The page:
With negotiations commencing between Miami-Dade County and the Miami Dolphins to hash out a referendum over funding for the team's proposed $400 million Sun Life Stadium renovation, government and team officials promoted a message of economic development at a press conference Thursday.
Current and former student-athletes are one step closer to forcing the National Collegiate Athletic Association and its member institutions to share their profits with them now that the Northern District of California ruled they can proceed to class certification. Lawyers should take note that the judge made it clear that the defendants' motion to strike the certification motion was not the correct avenue to take, say attorneys with Zelle Hofmann Voelbel & Mason LLP.
On March 4, the Obama administration said that consumers should be able to unlock their cellphones without risking penalties — a response to the librarian of Congress making unlocking illegal by altering a Digital Millennium Copyright Act exemption. The DMCA provides for a triennial exemption review process by the librarian, which has resulted in irrational results that often have little to do with protecting copyrights and significant impact on consumers, says Danica Mathes of Bell Nunnally & Martin LLP.
While mergers in other industries are driven by cost efficiencies or economies of scale, law firm mergers are typically focused on the potential to leverage clients and the overall quality of the attorney population, branding and market position. As a result, full disclosure of third-party vendor or support function operating costs can be a secondary concern until after the deal closes. Firms need to hit the ground running the moment the merger is inked, says Matthew Sunderman of HBR Consulting LLC.
After receiving a directive from the Second Circuit to rewrite Christian Louboutin SA’s trademark for red-soled footwear, the U.S. Patent and Trademark Office recently narrowed the scope of Louboutin’s red sole mark. While this trademark battle may have finally come to an end and both parties have claimed victory, fashion designers must remain wary of litigation in the future, for the law remains unsettled, says Daniel Englander of Robins Kaplan Miller & Ciresi LLP.
The recent decision by the Wisconsin Court of Appeals in Air Engineering Inc. v. Industrial Air Power demonstrates that Internet advertising, even if tailored to specific customer inquiries or search terms, qualifies as an "advertising idea" — meaning that there may be coverage for intellectual property claims relating to the misappropriation of that idea, says Nicholas Nierengarten of Gray Plant Mooty.
Over the past few weeks, The New York Times, The Wall Street Journal and other media outlets have reported sophisticated attacks on their computer systems, raising significant concerns for just about any company with an online presence. Before hackers strike, companies would do well to review their response plans, data retention policies and insurance program, say Russell Cohen and Stephanie Sharron of Orrick Herrington & Sutcliffe LLP.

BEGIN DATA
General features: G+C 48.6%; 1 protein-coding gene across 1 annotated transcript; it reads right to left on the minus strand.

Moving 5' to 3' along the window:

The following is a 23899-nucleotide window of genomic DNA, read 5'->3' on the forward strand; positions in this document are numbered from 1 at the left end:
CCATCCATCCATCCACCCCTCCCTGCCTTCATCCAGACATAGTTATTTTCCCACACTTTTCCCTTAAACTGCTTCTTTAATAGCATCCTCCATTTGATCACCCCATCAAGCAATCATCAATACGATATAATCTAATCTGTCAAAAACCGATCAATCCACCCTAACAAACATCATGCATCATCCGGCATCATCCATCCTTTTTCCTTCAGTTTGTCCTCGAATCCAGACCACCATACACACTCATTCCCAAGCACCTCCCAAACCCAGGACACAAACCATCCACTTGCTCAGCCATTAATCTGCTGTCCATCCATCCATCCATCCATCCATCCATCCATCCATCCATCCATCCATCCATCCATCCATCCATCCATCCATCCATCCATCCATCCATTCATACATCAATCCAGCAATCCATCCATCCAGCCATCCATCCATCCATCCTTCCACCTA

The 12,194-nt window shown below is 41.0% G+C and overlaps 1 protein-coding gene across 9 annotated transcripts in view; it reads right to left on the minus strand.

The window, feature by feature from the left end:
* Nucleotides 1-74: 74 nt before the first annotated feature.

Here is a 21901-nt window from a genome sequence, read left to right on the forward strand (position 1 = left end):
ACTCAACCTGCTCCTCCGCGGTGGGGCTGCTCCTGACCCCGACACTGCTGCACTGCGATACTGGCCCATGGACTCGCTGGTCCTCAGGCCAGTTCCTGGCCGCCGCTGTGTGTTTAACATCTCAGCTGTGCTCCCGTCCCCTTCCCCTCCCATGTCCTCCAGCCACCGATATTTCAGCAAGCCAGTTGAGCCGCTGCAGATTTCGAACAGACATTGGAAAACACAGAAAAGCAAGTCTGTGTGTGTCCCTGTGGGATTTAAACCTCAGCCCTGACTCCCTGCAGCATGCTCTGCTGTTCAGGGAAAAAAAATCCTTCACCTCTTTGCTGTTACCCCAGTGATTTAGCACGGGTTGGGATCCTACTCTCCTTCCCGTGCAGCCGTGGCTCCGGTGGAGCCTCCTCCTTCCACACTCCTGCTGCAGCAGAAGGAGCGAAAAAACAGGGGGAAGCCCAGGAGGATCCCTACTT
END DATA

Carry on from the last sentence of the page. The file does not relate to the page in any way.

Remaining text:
Litigators should consider the trade secret trends from 2012 that promise to shape developments this year, including the increasing federal power being brought to bear on trade secret law, a deepening circuit split over the interpretation of the Computer Fraud and Abuse Act, increasing litigation involving social media, and the necessity of written confidentiality agreements for sophisticated businesses to protect trade secrets, say attorneys with Faegre Baker Daniels LLP.
This year, advertisers should anticipate that the Advertising Self-Regulatory Council will continue to address advertising on emerging social media platforms, as well as green marketing. The ASRC is also expected to expand its review of advertising directed to children and continue to evolve its operational policies to encourage and foster efficacy and participation in the advertising self-regulatory process, says Alexis Payne of InfoLawGroup LLP.
In Apple Inc. v. Superior Court, the California Supreme Court recently found that Section 1747.08 of the Song-Beverly Credit Card Act does not apply to online retailers that sell digital downloads. However, the ruling leaves open a lot more questions than it addressed, such as whether Song-Beverly applies to Internet transactions involving physical goods or kiosk transactions in brick-and-mortar stores, say Stephanie Sheridan and Caitlin Ross of Sedgwick LLP.
The Federation of State and Medical Boards recently adopted policy guidelines for the use of social media and social networking in the medical practice. Physicians, physician groups and hospitals also need a properly drafted social media policy, because without one, the entire medical practice group or hospital may be liable for the actions of a single physician, say attorneys with Locke Lord LLP.